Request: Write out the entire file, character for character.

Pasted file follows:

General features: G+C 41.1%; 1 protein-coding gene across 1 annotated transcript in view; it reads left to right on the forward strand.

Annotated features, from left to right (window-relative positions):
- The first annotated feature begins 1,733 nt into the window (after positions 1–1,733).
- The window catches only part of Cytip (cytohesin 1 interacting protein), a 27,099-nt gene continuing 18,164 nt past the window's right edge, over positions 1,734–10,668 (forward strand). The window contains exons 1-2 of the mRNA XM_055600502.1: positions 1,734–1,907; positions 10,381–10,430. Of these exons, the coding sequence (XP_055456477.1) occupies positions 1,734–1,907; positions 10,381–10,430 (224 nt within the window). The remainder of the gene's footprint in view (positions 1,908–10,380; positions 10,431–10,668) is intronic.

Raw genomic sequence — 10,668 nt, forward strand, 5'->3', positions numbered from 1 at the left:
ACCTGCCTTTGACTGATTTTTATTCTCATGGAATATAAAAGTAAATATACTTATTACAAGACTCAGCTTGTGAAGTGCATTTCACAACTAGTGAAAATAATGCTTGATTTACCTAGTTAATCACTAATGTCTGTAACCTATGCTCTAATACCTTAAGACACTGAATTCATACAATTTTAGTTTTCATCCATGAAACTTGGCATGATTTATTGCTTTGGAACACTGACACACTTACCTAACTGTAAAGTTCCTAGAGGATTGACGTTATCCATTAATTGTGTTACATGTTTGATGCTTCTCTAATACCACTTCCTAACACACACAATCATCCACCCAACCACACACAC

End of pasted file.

General features: G+C 41.1%; 1 protein-coding gene across 1 annotated transcript in view; it reads left to right on the forward strand.

Annotated features, from left to right (window-relative positions):
- The first annotated feature begins 1,733 nt into the window (after positions 1–1,733).
- The window catches only part of Cytip (cytohesin 1 interacting protein), a 27,099-nt gene continuing 18,164 nt past the window's right edge, over positions 1,734–10,668 (forward strand). The window contains exons 1-2 of the mRNA XM_055600502.1: positions 1,734–1,907; positions 10,381–10,430. Of these exons, the coding sequence (XP_055456477.1) occupies positions 1,734–1,907; positions 10,381–10,430 (224 nt within the window). The remainder of the gene's footprint in view (positions 1,908–10,380; positions 10,431–10,668) is intronic.

Raw genomic sequence — 10,668 nt, forward strand, 5'->3', positions numbered from 1 at the left:
ACCTGCCTTTGACTGATTTTTATTCTCATGGAATATAAAAGTAAATATACTTATTACAAGACTCAGCTTGTGAAGTGCATTTCACAACTAGTGAAAATAATGCTTGATTTACCTAGTTAATCACTAATGTCTGTAACCTATGCTCTAATACCTTAAGACACTGAATTCATACAATTTTAGTTTTCATCCATGAAACTTGGCATGATTTATTGCTTTGGAACACTGACACACTTACCTAACTGTAAAGTTCCTAGAGGATTGACGTTATCCATTAATTGTGTTACATGTTTGATGCTTCTCTAATACCACTTCCTAACACACACAATCATCCACCCAACCACACACAC